Continuously providing help and support to alcoholic addicted persons for 80 years is what Alcoholic Anonymous (AA) does best. Alcoholics Anonymous was founded in 1935 by Bill Wilson and Dr. Bob Smith both of whom were alcoholics, aiming to encourage others to quit and remain sober. The two came up with what is known as the 12 Steps to guide the meetings which later gave birth to the "12 traditions" that set out the reason for the AA's existence. The original steps developed by the pair are still intact while many former alcoholics have credited the group for the help they received during their recovery.
There are more than 50,000 AA groups in America alone and over 2 million members in the world.
What The Aa Meeting Entails
It is always quite challenging the first time you go for the meeting if you are not aware of what goes on there. It means stepping out of your comfort zone, visiting a room full of people you don't know who have a similar problem and just like you need help to get better. It however gets easy becomes all the members share a common experience like yours. The fact that the group was started by people that were former alcoholics shows that it can really help you. Everybody who is involved in AA activity has been its attendee before, which creates a unique feeling of solidarity and mutual understanding among the addicts.
New members are made to feel comfortable New attendees are encouraged to join the discussion, but it is not required. This is because it takes time for one to build trust so they can open up to strangers. In the course of time, most of the attendees realise great healing power of the open honest debating at these meetings.
A closed AA meeting is attended only by recovering alcoholic addicts or those seeking to know how to go about kicking the habit.
Partners, family and pals are allowed to attend open meetings. You have the option of deciding whether you want to attend a closed meeting or an open meeting depending on your comfort level within the organisation. Some people have shown a marked preference to keep their recovery segregated from the rest of their lives. These meetings can provide alcoholics the support needed by their loved ones and many are known to gain from this benefit.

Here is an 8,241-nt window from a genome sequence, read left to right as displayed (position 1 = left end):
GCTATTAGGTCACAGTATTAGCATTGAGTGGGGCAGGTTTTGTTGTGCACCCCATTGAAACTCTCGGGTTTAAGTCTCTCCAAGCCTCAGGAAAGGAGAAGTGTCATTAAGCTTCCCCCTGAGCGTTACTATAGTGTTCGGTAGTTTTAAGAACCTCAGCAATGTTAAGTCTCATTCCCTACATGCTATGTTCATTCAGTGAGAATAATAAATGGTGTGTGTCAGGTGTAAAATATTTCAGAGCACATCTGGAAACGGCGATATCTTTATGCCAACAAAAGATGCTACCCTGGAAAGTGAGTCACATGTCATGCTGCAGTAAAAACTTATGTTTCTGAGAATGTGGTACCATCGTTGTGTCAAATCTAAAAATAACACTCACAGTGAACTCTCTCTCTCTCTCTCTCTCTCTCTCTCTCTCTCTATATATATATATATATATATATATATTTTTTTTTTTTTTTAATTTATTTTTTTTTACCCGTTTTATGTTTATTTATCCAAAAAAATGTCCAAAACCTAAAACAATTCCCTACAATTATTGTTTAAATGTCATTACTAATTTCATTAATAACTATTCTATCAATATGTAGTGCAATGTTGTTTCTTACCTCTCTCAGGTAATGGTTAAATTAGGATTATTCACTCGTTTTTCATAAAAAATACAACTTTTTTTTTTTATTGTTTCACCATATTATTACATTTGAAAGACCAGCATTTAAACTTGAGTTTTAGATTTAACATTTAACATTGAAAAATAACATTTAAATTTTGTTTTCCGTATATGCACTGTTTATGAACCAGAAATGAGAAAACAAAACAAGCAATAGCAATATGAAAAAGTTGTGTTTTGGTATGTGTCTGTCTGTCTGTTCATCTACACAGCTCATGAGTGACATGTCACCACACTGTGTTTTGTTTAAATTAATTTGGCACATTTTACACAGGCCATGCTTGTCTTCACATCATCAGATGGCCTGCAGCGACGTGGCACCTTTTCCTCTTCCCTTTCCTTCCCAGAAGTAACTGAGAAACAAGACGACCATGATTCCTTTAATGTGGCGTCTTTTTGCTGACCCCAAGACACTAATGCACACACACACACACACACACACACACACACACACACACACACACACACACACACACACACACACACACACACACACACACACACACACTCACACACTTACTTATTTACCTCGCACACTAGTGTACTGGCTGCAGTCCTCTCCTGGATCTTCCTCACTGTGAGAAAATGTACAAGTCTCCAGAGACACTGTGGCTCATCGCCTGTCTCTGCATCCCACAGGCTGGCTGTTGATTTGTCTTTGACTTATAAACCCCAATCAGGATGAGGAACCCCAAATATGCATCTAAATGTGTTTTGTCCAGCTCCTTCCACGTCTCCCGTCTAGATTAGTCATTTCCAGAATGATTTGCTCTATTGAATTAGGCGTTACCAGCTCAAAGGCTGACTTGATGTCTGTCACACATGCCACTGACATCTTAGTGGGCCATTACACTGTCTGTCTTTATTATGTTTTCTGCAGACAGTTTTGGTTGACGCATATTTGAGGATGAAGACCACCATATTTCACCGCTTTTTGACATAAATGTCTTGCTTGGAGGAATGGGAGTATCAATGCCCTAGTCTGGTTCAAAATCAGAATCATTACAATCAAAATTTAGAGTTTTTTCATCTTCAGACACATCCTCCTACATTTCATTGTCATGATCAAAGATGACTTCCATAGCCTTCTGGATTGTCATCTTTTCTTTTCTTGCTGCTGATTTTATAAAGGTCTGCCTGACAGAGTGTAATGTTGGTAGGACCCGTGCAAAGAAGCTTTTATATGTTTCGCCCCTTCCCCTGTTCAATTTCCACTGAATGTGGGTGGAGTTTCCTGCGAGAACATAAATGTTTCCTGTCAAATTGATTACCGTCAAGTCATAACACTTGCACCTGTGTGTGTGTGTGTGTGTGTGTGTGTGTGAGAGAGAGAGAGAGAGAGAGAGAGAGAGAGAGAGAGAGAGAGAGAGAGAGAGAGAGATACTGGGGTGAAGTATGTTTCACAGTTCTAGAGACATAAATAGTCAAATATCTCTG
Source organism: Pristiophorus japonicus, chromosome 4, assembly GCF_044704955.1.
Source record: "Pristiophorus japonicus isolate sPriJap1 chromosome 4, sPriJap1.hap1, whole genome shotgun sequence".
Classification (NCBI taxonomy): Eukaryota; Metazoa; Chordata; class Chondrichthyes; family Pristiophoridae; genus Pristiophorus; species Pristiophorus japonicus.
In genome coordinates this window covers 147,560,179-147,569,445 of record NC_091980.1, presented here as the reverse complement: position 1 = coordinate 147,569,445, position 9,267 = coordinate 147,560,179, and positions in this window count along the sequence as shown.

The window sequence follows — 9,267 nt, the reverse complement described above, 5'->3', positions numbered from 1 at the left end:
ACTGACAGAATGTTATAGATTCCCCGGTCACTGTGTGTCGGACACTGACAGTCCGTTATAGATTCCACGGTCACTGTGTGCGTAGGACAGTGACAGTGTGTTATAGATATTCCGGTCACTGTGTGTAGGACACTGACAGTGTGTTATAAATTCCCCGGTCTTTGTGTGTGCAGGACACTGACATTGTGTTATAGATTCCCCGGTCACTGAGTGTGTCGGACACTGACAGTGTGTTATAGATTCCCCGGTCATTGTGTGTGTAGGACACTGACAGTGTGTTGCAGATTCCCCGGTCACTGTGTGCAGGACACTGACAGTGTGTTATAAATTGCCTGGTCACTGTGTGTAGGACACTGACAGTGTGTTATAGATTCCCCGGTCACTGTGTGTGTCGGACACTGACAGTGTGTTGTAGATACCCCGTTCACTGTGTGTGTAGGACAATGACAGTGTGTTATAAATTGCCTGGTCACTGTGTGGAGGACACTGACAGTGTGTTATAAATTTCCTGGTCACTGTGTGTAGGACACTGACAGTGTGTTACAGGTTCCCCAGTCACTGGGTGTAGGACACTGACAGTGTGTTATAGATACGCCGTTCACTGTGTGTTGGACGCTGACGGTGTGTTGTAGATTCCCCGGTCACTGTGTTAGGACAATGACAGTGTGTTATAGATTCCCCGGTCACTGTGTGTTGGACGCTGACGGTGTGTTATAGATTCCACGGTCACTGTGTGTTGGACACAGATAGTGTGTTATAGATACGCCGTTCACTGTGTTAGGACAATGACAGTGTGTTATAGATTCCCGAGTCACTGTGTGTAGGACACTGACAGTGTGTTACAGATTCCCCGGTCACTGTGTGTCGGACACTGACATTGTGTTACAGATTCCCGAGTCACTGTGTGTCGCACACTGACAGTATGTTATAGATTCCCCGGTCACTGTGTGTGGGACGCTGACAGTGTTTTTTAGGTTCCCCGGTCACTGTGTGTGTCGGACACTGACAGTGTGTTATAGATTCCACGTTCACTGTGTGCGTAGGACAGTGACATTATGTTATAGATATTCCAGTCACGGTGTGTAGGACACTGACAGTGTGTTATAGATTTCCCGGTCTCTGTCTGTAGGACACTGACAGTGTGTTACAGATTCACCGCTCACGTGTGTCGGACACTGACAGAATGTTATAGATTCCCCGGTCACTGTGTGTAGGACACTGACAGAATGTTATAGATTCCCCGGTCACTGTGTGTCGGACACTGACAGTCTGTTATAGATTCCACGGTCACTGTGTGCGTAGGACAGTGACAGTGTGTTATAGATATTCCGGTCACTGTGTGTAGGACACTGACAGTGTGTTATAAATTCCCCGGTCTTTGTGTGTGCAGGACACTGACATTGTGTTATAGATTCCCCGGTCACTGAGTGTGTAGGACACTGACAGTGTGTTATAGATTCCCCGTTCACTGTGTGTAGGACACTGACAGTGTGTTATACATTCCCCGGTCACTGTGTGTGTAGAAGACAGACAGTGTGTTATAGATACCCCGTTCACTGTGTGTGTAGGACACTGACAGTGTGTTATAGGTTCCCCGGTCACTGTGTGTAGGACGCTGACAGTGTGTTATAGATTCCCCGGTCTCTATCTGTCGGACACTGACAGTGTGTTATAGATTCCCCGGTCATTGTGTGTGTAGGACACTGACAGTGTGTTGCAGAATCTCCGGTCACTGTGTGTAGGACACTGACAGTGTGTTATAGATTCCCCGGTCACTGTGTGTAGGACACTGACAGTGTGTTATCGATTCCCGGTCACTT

Aa 12 Steps
The 12 steps were first started in Alcoholics Anonymous but is used in addiction recovery groups for many other drugs nowadays. Though steps are taught to one leading to the next (linear), the members experience them as a circle of events. If a recovering user hasn't successfully passed through a given step, they can revisit it until they are okay with their efforts.
One starts with acknowledging they are having a problem and they cannot solve it on their own. Admitting and accepting your mistakes, making an effort to correct these errors and deciding to always try and improve are some of the steps that follow. You can read more about the 12 steps here.
Some people do not want to attend the gatherings because of excuses. The resistance people have towards attending AA include:
They doubt that attending the meeting will help
They are afraid of confronting someone they know
They haven't seen their alcoholism as a problem yet
Knowing the main objective of attending the meeting will help you overcome some of these excuses and recover from your addiction.
If you think you need help, most likely you do. Alcoholism can cause you many years of misery and in the long run you'll realise just how much attending these meetings may save you from.
How To Find An Alcoholic Anonymous Group
There is always an AA group not too far from where you are. The meetings held many times so you can catch the next one soon. Our meeting finder can help you to locate a group near you depending on whether you're looking for an open or closed meeting. Please contact 0800 772 3971 today so we can help you find a reliable AA group to help you today.